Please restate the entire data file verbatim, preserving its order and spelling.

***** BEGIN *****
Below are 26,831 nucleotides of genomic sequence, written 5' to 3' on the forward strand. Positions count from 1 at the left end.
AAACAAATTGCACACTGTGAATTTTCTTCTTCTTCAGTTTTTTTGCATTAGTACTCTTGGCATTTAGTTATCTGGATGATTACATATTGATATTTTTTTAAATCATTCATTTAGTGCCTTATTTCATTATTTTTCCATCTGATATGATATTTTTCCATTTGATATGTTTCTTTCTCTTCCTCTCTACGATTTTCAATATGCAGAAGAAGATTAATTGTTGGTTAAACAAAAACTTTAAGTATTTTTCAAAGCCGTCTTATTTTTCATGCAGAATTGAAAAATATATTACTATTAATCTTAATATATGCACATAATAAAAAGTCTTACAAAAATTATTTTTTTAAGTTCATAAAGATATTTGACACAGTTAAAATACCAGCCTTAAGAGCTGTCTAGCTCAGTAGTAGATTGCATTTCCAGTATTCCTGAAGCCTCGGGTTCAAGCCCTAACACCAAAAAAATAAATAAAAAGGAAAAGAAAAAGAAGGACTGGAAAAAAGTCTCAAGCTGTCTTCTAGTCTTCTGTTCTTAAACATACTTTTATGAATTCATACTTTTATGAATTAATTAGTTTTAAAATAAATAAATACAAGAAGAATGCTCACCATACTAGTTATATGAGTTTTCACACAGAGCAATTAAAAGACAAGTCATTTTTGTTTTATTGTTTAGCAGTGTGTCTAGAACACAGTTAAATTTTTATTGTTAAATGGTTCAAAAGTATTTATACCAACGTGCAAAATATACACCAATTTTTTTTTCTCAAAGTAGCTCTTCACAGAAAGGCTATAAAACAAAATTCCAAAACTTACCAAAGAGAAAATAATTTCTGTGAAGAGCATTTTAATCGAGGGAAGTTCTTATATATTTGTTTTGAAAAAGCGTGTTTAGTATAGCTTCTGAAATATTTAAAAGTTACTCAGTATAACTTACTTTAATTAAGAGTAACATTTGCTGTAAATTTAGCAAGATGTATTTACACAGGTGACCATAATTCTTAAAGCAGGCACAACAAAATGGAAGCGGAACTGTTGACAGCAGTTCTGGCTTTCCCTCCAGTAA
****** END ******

Below are 26,831 nucleotides of genomic sequence, written 5' to 3' on the forward strand. Positions count from 1 at the left end.
AAACAAATTGCACACTGTGAATTTTCTTCTTCTTCAGTTTTTTTGCATTAGTACTCTTGGCATTTAGTTATCTGGATGATTACATATTGATATTTTTTTAAATCATTCATTTAGTGCCTTATTTCATTATTTTTCCATCTGATATGATATTTTTCCATTTGATATGTTTCTTTCTCTTCCTCTCTACGATTTTCAATATGCAGAAGAAGATTAATTGTTGGTTAAACAAAAACTTTAAGTATTTTTCAAAGCCGTCTTATTTTTCATGCAGAATTGAAAAATATATTACTATTAATCTTAATATATGCACATAATAAAAAGTCTTACAAAAATTATTTTTTTAAGTTCATAAAGATATTTGACACAGTTAAAATACCAGCCTTAAGAGCTGTCTAGCTCAGTAGTAGATTGCATTTCCAGTATTCCTGAAGCCTCGGGTTCAAGCCCTAACACCAAAAAAATAAATAAAAAGGAAAAGAAAAAGAAGGACTGGAAAAAAGTCTCAAGCTGTCTTCTAGTCTTCTGTTCTTAAACATACTTTTATGAATTCATACTTTTATGAATTAATTAGTTTTAAAATAAATAAATACAAGAAGAATGCTCACCATACTAGTTATATGAGTTTTCACACAGAGCAATTAAAAGACAAGTCATTTTTGTTTTATTGTTTAGCAGTGTGTCTAGAACACAGTTAAATTTTTATTGTTAAATGGTTCAAAAGTATTTATACCAACGTGCAAAATATACACCAATTTTTTTTTCTCAAAGTAGCTCTTCACAGAAAGGCTATAAAACAAAATTCCAAAACTTACCAAAGAGAAAATAATTTCTGTGAAGAGCATTTTAATCGAGGGAAGTTCTTATATATTTGTTTTGAAAAAGCGTGTTTAGTATAGCTTCTGAAATATTTAAAAGTTACTCAGTATAACTTACTTTAATTAAGAGTAACATTTGCTGTAAATTTAGCAAGATGTATTTACACAGGTGACCATAATTCTTAAAGCAGGCACAACAAAATGGAAGCGGAACTGTTGACAGCAGTTCTGGCTTTCCCTCCAGTAA